Managing our Energy Resources Wisely

Reprinted, with permission, from Precision Magazine, Journal of the Minnesota Precision Manufacturing Association

One of our countries’ greatest needs is the development of alternative sources of energy.  And a St. Paul company is at the forefront in developing solar/electric energy technology.

Founded in 2007 in St. Paul, Energy Harvest Group (with its “sister” company, iCel Systems Inc, in Van Nuys, CA) is pursuing their vision, which is that “…energy storage, management, and communication will be an integrated component of everything that is electric.”

Solar energy (generated through photo voltaic) and wind energy have long been identified as viable, available, renewable energy sources, but one of the problems has been to cost effectively store and manage that energy.

The mission of Energy Harvest Group is 1) to save energy, and 2) to wisely distribute energy (distribution of energy includes collecting, storing and applying energy to specific functions) (which they call providing “despatchable energy”)

They will soon be manufacturing, here in St. Paul, an Integrated Cell of Electrified Lithium, which they call an “iCel™.”  The primary model manufactured will be an iCel 714, which is capable of storing up to 1 killowatt hour of electricity.  [And just as a frame of reference, a typical U.S. household uses approx. 18 – 30 killowatt hours per day of electricity.]  This iCel, made up of 98 individual ten (10) watt cells, stores and manages electricity captured from solar energy, wind generated energy, and even electricity off of the electric “grid” (during off-peak hours).  We here in the Midwest are not used to considering “Peak” and “Non-Peak” usages of electricity, as most Residential use is not subject to a differentiation between Peak and Non-Peak usage.  Commercial/Industrial users of electricity are, but not Residential users.  Where the cost savings would come into play in some States for Residential or Commercial users, is that the iCels could be charged for the day during the Off-Peak (usually nighttime) hours.  The electricity then consumed would be at the lower rate.  We here in the Midwest enjoy very low electricity rates  (approx. $.07 to $.08 per kilowatt hour) versus other areas of the country (such as Hawaii, where the rates are approx. $.80 per kilowatt hour).  Being able to download less costly electricity, store it, and then use it during the day could provide a large cost savings, and provide extra capacity to the entire electric grid.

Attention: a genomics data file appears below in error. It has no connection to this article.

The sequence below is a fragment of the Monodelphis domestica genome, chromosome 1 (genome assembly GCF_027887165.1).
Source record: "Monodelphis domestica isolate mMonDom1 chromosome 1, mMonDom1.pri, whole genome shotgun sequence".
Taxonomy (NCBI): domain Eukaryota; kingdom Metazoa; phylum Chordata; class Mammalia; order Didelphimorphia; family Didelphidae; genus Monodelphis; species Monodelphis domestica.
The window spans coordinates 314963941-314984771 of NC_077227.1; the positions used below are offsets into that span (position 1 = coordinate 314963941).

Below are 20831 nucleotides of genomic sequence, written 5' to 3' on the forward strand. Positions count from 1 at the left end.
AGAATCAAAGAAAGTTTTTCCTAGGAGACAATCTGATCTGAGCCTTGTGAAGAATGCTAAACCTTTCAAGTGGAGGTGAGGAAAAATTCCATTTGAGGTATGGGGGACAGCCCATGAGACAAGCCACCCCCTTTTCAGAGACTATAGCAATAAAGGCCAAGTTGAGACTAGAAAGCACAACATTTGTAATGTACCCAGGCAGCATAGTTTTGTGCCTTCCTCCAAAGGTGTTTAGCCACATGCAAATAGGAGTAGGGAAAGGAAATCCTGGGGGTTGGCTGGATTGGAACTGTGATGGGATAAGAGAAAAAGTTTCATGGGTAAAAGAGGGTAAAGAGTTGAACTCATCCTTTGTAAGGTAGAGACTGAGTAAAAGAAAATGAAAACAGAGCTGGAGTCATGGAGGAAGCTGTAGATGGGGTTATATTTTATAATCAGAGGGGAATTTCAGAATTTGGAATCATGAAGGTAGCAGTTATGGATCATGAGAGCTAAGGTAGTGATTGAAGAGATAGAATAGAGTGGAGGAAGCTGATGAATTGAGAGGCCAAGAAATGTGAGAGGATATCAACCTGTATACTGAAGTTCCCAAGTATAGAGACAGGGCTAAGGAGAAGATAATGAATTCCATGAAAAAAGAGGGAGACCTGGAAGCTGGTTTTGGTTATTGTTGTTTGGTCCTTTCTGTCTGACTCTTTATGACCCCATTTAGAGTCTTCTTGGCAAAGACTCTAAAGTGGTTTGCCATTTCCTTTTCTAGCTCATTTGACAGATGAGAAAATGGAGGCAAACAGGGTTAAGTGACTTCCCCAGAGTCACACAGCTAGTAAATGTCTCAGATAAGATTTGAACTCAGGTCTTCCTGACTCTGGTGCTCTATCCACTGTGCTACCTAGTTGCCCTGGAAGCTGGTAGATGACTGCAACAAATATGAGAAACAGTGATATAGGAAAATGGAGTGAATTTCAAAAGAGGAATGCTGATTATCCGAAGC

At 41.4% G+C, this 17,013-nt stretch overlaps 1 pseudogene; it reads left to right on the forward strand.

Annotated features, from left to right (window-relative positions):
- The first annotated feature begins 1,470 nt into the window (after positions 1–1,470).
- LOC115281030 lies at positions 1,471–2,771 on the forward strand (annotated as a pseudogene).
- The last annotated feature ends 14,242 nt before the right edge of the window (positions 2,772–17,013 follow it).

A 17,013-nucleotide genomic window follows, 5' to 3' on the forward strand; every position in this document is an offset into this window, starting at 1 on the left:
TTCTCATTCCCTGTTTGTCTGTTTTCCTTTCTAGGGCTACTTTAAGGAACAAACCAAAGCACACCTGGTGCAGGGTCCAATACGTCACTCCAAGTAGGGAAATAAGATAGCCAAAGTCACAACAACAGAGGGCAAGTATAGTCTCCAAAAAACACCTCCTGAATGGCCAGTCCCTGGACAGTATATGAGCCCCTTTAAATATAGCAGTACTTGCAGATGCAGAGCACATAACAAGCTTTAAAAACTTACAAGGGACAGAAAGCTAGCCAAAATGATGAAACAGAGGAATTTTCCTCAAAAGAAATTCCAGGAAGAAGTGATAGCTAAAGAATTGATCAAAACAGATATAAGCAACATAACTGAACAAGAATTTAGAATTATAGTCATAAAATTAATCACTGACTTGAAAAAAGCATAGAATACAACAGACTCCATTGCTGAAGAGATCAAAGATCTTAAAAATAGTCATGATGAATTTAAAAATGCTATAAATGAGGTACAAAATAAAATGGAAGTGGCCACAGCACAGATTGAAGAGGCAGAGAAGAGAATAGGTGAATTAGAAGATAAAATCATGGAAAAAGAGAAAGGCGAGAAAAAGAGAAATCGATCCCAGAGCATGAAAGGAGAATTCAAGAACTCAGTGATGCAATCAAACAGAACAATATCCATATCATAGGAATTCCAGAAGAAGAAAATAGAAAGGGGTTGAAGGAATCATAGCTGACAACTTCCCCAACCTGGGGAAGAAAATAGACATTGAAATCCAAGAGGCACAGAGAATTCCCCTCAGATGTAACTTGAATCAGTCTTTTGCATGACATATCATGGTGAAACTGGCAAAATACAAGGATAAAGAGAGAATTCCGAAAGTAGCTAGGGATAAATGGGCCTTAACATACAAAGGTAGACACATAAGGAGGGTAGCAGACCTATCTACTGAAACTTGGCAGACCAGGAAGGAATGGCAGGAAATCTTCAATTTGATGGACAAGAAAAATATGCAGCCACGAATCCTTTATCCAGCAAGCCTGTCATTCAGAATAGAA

These model 714 iCels can be configured in a racking system (in a “plug & play” configuration) to provide almost any size/capacity energy storage system.  While in operation, if a failure should occur, an individual model 714 can merely be unplugged and a new unit readily installed.  iCels also have the dual capability of being charged, and still discharging/managing energy simultaneously, unlike most other battery systems. 

When in full operation, Energy Harvest Group hopes to be manufacturing between 2000 – 4000 of these model 714 units, along with some other iCel units of various sizes/capacities.

The iCel actually describes a complete system, including the energy storage capability, but also includes a complete system of energy management circuits and controls including communication, maintaining a system operating history, safety devices, and connectivity to the Internet.  This system stores power for the system owner, monitors system operation, and can communication information regarding the system status and its operation back to the owner.

Safety is a big key with this design.  The iCel runs cool – at approx. room temperature – unlike sodium batteries which run at temperatures as high as 600 degree F.  A battery at this temperature can be extremely flammable, and is also a hazard if touched during operation.  iCels components will also be fully recyclable or fully re-useable.

Energy Harvest Group is currently in a very exciting developmental time in their company because, as they like to say, they are “inventing markets” as they go.  Many different Manufacturers, Electric Cooperatives, Medical Device Manufacturers, etc. all have expressed interest in this iCel technology.  One of the possible applications, that they have just begun to explore, is making a unit appropriately sized to provide energy to Hospital Operating Theater Personnel – to their Headlamps that they wear during operations.  Of particular interest is the fact that this iCel is “smart” – monitoring its own function, providing status information, operational information, etc. so as to provide enhanced reliability.

As a Minnesotan, born and raised, I am very proud of the technology advances that so often come from companies here in Minnesota, and in the upper Midwest.  Energy Harvest Group is making a great contribution to our nation’s future technology and energy needs.

Bill Remes, Vice President, Sales & Marketing, AmeriStar Manufacturing (www.ameristarmfg.com)

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